The height:0; and overflow: hidden; combo makes sure that I don’t see the logo intended for print on the screen. By adding a width and padding-top to that image, I can set my screen-optimized logo as the background-image. The width and padding-top should match the width and height of the image you want to show up.

This came about by reading David Shea’s image replacement tests. I like the Leahy/Langridge method of image replacement because it requires no extra markup, but this image replacement technique has some cons (as they all do) when it is used to replace text.

If it has cons, why do you think it’s an ok idea?

One usually reads about image replacement to replace text, and issues that typically come up are what to do when images are disabled, when CSS is disabled, or what extra markup has to be included to make the effect work. Since I’m using image replacement technique to replace an image, these become non-issues. If images are off, it’s the same effect as not using the technique at all – alt attribute values are shown instead. If CSS is off, the print-friendly logo is likely the favored image to show anyway. Also, no extra markup is needed – we manipulate the existing img tag and nothing else.

Presenting a src for the print-optimized logo in the HTML, even though it doesn’t get shown, feels a little weird, though, doesn’t it? You might feel better if you set the src for the screen-optimized logo, and then use a rule in the print style sheet to swap out for the print-optimized one. But that doesn’t work – remember that printing of background images is not enabled in browsers (by default, anyway).

So I’m sure you’ve seen plenty of sites that have a dark background with a white logo on them. You may even have one yourself. Go give them print preview and see how it’s handled. Sometimes (as in the case of this site), text is an acceptable fallback, but if the logo is set as an image, hopefully it is represented well in print.

This post was ported from an old host and CMS, so many comments were lost. Below are the comments that I found were most helpful regarding this post that I salvaged. Some links or attributions may not be working correctly.

Christopher Werby said:
I like this and think it’s clever. I’ve had this issue in the past and dealt with it by putting both the normal and the print versions of the logo in the HTML and then switched them on and off with either the screen or print versions of the stylesheet. But with the CSS turned off, both logos appear. So I make the print version of the logo 1px wide by 1 px high in the img tag markup.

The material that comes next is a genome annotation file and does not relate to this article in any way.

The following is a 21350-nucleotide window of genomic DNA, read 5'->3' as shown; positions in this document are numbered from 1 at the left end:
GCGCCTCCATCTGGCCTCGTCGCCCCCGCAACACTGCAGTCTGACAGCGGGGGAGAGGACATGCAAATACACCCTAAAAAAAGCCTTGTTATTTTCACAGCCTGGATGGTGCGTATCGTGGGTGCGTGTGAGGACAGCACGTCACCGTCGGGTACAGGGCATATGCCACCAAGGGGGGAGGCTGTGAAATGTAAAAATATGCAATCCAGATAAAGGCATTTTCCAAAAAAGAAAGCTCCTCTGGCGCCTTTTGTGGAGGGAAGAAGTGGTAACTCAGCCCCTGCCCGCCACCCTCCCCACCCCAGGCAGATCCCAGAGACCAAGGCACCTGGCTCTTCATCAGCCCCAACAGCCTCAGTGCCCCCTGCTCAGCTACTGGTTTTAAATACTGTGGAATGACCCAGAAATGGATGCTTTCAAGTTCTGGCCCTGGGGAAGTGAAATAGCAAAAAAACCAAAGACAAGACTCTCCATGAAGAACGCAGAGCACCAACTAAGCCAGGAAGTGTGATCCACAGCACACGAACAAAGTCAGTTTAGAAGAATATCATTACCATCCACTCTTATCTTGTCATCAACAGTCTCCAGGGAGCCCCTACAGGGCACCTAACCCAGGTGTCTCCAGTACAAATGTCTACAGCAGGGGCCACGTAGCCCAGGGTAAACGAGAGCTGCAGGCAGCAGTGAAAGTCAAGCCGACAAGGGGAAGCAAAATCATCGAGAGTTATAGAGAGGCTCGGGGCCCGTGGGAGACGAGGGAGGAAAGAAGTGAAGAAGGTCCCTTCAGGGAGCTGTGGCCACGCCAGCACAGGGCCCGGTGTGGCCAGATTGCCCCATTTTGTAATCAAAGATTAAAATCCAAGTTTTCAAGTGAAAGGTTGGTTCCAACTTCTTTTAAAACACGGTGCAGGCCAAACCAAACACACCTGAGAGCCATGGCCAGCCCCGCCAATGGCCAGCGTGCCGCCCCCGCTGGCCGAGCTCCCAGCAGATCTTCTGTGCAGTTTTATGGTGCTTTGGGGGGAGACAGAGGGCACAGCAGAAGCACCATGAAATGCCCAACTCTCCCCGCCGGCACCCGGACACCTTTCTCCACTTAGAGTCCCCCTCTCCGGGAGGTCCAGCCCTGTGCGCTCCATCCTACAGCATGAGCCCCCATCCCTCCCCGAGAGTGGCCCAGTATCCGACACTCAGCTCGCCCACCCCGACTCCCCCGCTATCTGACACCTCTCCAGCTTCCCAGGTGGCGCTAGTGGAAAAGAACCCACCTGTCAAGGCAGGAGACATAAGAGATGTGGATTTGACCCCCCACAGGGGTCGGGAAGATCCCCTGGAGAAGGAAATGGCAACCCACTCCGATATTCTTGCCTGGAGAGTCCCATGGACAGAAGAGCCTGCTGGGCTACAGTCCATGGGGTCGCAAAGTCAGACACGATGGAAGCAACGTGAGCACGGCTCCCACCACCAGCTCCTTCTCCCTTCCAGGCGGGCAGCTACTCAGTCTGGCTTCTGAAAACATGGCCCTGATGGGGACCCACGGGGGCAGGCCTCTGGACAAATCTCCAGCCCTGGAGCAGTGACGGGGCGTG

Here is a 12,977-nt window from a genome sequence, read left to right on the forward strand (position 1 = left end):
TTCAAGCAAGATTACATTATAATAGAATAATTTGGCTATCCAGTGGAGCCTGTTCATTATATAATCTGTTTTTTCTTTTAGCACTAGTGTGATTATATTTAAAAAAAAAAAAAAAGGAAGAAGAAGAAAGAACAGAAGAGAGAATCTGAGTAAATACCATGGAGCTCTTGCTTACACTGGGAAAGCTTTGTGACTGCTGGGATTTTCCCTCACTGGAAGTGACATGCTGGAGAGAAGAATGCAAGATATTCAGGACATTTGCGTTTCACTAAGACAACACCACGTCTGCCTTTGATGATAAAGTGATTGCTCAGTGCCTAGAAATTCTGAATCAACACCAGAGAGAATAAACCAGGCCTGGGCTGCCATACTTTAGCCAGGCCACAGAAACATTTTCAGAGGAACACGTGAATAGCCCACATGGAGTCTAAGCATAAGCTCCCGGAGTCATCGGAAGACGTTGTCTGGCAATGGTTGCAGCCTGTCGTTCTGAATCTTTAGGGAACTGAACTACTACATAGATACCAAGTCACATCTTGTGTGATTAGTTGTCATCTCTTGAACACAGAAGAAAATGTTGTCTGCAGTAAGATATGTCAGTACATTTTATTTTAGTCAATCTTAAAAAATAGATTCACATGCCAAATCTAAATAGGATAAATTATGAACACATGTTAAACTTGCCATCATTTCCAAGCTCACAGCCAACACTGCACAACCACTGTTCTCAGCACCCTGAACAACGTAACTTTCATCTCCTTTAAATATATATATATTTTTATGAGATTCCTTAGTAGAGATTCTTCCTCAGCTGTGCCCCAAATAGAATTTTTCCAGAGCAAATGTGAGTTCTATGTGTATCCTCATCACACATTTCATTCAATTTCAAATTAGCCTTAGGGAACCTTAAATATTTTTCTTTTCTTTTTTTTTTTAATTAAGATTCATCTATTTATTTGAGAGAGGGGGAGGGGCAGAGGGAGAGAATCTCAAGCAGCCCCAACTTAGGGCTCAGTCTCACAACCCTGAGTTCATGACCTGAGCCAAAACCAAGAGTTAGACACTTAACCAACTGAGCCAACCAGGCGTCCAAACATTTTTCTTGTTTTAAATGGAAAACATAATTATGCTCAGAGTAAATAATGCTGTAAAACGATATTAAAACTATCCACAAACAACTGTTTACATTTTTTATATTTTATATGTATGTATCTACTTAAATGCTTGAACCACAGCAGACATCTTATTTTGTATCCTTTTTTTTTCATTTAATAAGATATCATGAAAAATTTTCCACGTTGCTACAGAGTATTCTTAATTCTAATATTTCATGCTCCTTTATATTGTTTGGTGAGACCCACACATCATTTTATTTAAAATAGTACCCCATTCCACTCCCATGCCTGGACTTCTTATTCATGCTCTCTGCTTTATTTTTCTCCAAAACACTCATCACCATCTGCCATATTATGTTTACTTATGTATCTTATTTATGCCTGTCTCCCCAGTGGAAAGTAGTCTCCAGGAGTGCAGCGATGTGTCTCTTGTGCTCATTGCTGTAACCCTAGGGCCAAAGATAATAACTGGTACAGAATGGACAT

One point is that I make the print version of the logo a 300dpi file. I still use the same pixel dimensions as the screen version of the logo, but when the logo prints, it doesn’t have that soft smeary look you get when you print 72 dpi images. For an example, see
I like your idea of using the background image to flip in the screen version. But there’s a downside for logos. I’ve had clients who wanted to allow people to quickly grab their logo from the Web site. When it’s a background image, it’s harder to grab. Just a trade-off to be aware of.

Troubleshooting with <base>

As powerful as Firebug is for inserting HTML and CSS on the fly, sometimes you just want to save a local version of the page so that HTML manipulation can be saved and tested across browsers.

I just wanted to share a tip on how easy this is to do. Right click, view source, and save it as an html file. If you’re lucky, the page will load right up, bringing in the CSS/JavaScript files that’s being used on its original domain.

For some sites, you have to give a little guidance. Like today, I went to, viewed and saved the html source. You can view the result here.

Yuck, it’s missing styles. That’s not what we wanted.

But by inserting a little code in head, we can grab everything the page uses from the site. After the opening head tag, insert the following:

<base href="" />

and then resave the file. View the result, and you should see the page just as it is meant to be seen at its original address.

I can modify my local copy to my heart’s content, putting new or modified CSS in style tags until I have it just right, then commit the changes to something more permanent. I use this all the time when troubleshooting defects, especially when needing to see how inserting some new element in the HTML will affect IE. Hopefully, it will help some of you, too.

And note that the example might work for today, but if they ever redesign, this article’s example won’t mean jack. I apologize in advance.